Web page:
But if SA does try to price carbon, Treasury’s proposed tax needs radical changes, starting with raising its level, and then more aggressively redistributing the revenues to the poorest in society.

How high should the tax be? In 2012, SA Treasury officials anticipated that “a tax of R75/t CO2e, increasing to around R200/t CO2e would be both feasible and appropriate to achieve the desired behaviourial changes and emissions reduction targets.”

But the current proposal scales this back dramatically: “When the tax-free threshold and additional relief are taken into account, the effective tax rate will range between R12 and R48 per ton of CO2e (and zero for Agriculture and Waste).” And even more beneficial to corporations, “one of the ways to recycle the expected carbon tax revenue is by reducing other taxes. One such tax that could be reduced is the existing electricity levy on electricity produced from non-renewable sources (e.g. coal) and nuclear energy.”

The impact of the very low rate and the large loopholes envisaged will be to neuter the tax incidence when it comes to large corporate polluters, making it impossible to cut emissions to the target.

The low ambitions are exacerbated by Pretoria’s pricing of state services, which work against poor people and the planet, in favour of multinational corporate profit. The essential question we need to ask about carbon taxation, who shoulders the burden, requires both more analytical sophistication and a much more creative policy orientation, such as a Basic Income Grant mechanism to fairly redistribute revenues.

And the current inadequate Free Basic Electricity policy – sometimes provided poor people at just 50 kWh/household/month – requires both a major increase, and fusion with a much more progressive block tariff drawing on both national-local and local-local cross subsidisation. (That would require ditching the prepayment card system, for prepayment technology does not permit the scale of tariff pricing change required.)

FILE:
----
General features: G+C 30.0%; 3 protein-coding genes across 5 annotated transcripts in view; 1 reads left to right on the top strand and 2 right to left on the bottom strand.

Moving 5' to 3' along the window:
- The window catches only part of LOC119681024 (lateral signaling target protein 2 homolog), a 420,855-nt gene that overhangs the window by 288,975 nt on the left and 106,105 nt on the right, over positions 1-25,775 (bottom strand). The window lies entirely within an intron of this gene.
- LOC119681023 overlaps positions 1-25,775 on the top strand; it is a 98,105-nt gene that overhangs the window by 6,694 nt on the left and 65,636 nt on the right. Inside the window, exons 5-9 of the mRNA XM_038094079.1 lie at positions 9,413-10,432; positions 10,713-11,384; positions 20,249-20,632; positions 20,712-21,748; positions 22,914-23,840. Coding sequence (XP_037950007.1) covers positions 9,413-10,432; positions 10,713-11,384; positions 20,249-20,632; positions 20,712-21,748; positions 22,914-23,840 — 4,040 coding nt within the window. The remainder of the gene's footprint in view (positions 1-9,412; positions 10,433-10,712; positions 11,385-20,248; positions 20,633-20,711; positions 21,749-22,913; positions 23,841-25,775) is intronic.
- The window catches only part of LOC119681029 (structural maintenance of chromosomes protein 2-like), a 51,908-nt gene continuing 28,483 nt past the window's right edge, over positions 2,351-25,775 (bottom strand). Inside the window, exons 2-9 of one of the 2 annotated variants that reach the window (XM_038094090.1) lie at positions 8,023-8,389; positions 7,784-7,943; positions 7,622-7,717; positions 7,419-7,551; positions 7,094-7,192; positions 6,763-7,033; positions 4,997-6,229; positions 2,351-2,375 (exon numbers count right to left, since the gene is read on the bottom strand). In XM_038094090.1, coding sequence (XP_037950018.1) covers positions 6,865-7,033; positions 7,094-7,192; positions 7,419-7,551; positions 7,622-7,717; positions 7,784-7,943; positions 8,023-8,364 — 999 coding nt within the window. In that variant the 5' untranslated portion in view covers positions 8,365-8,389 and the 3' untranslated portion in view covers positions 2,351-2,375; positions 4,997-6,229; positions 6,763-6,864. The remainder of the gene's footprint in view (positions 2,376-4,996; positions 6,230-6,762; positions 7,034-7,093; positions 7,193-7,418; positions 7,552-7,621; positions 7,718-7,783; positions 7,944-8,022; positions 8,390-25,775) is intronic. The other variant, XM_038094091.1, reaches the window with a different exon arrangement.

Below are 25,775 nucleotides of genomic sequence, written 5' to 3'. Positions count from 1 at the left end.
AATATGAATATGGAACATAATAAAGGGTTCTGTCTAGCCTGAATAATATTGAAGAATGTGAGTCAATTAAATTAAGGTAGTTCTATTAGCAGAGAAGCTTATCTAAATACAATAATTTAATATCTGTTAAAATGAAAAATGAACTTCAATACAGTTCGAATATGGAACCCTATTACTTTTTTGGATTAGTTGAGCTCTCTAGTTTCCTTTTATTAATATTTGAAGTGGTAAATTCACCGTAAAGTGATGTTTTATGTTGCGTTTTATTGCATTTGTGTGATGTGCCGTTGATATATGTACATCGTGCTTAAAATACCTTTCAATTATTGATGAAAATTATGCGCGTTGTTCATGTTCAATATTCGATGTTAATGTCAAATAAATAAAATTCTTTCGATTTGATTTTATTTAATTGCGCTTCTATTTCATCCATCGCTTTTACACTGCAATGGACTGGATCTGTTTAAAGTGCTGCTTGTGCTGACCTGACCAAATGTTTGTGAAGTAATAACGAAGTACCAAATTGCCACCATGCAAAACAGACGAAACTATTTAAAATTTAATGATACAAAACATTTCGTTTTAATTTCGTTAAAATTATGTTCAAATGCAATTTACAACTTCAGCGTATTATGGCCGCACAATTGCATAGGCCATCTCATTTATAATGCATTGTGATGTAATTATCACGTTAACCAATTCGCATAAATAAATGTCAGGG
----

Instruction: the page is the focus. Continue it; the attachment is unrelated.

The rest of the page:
Similar considerations should be applied to other sectors – including transport, agriculture and industrial production – where it is likely that Treasury’s carbon tax will simply be passed on to poor people.

Currently South Africa’s per-person protest rate – often termed ‘service delivery’ but more generally aimed at neoliberal public policies including the pricing of electricity, water and sanitation, housing, etc. – is at the world’s highest level, according to available police statistics. And South Africa overtook Brazil over the last decade as the world’s most unequal major society.

These factors suggest that Treasury officials sensitive to social unrest would change many of these policies as a matter of urgency, before a 2011-style North African/Arab uprising occurs in South Africa. No climate justice, no peace.

Furthermore, great care must be taken that corporate pressure is rebuffed, because Treasury has a reputation for bending to big business. The ability of ‘crony capitalist’ relationships to distort Pretoria’s ambitions is now legendary. The Energy Intensive Users Group’s influence over the recent Integrated Resource Plan for electricity was one especially revealing example.

Because Molewa’s environment ministry has so little power and she seems to be malevolently influenced by the mining barons atop her party, it is the Treasury that needs most scrutiny now. For while claiming to downgrade civil servants’ and politicians’ perks last month, finance minister Pravin Gordhan has neglected the state’s more wasteful and destructive ‘corporate welfare’ policies.

He probably won’t address these politicies until a serious left electoral challenge arises, and so taken together, Pretoria’s climate-destroying policies mean that Treasury’s carbon taxation efforts won’t convince anyone.

Since climate change is the most important crisis ever, and since South African industry is amongst the world’s worst polluters, it is incumbent upon our citizenry to force politicians, officials and big business to urgently reverse course.

However, judging by both our and the world elite’s business-as-usual attitude, Warsaw will be another failure, like the Durban COP17 was two years ago. And this in turn will generate new civil society protests against rulers out of touch with reality, in so many potentially cataclysmic ways. DM